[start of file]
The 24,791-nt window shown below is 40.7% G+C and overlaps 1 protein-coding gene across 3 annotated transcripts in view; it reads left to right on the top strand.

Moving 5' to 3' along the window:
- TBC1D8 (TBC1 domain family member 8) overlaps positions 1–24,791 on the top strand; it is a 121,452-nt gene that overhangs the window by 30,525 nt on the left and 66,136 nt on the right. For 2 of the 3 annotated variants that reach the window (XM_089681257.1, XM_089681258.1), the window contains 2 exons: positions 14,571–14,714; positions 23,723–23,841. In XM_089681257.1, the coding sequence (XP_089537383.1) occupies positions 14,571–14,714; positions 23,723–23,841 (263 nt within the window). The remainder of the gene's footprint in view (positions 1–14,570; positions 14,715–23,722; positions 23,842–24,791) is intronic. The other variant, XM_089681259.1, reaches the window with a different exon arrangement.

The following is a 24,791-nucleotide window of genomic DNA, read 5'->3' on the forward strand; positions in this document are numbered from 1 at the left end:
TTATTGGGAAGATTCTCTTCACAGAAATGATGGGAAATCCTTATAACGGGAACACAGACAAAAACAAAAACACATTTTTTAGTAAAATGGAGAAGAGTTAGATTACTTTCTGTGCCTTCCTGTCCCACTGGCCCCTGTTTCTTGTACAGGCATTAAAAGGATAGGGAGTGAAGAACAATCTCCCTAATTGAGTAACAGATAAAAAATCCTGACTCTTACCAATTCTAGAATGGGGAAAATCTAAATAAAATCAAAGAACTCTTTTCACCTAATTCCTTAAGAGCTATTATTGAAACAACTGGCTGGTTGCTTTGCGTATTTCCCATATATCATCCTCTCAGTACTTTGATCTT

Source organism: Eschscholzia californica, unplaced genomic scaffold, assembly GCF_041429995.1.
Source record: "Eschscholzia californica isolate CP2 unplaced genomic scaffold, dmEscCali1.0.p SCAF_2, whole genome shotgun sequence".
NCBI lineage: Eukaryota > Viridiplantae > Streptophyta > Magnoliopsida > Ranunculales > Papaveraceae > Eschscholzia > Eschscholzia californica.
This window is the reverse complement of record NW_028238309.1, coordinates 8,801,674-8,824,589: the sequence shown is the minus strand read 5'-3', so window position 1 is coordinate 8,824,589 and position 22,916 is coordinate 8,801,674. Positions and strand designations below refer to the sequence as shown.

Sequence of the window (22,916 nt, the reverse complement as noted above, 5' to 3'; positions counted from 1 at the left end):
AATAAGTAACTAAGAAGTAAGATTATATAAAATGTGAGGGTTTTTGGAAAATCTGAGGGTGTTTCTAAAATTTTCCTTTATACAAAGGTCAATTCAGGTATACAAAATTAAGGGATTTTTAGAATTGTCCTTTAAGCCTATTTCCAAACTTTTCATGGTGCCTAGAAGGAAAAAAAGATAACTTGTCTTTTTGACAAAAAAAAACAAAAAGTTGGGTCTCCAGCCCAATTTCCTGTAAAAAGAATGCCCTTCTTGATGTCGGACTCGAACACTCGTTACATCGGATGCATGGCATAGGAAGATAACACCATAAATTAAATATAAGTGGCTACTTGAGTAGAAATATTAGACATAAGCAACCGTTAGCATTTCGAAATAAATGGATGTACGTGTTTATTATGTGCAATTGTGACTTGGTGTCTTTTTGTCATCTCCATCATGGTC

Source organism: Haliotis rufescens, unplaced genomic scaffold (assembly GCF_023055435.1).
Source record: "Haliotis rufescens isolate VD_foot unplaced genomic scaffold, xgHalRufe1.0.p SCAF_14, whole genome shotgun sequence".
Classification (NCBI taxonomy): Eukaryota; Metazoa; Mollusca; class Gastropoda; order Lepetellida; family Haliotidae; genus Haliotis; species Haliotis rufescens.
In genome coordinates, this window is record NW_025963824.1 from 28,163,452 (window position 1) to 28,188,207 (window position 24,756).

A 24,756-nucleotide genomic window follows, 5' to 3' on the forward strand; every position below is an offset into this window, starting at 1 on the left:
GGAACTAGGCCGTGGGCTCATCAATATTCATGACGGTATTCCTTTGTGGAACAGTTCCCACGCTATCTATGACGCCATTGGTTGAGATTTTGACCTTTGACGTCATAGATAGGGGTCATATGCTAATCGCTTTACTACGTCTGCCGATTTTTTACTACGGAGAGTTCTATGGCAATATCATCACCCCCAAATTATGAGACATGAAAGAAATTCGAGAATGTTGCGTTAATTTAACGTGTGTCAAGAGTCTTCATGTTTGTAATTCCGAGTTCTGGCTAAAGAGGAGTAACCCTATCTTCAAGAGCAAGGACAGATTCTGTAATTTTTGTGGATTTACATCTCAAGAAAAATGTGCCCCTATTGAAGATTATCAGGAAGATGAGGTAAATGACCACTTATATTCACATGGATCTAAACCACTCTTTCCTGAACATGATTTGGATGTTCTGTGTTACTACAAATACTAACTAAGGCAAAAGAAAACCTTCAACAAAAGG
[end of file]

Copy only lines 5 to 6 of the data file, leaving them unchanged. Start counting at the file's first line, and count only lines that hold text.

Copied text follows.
TTATTGGGAAGATTCTCTTCACAGAAATGATGGGAAATCCTTATAACGGGAACACAGACAAAAACAAAAACACATTTTTTAGTAAAATGGAGAAGAGTTAGATTACTTTCTGTGCCTTCCTGTCCCACTGGCCCCTGTTTCTTGTACAGGCATTAAAAGGATAGGGAGTGAAGAACAATCTCCCTAATTGAGTAACAGATAAAAAATCCTGACTCTTACCAATTCTAGAATGGGGAAAATCTAAATAAAATCAAAGAACTCTTTTCACCTAATTCCTTAAGAGCTATTATTGAAACAACTGGCTGGTTGCTTTGCGTATTTCCCATATATCATCCTCTCAGTACTTTGATCTT

Source organism: Eschscholzia californica, unplaced genomic scaffold, assembly GCF_041429995.1.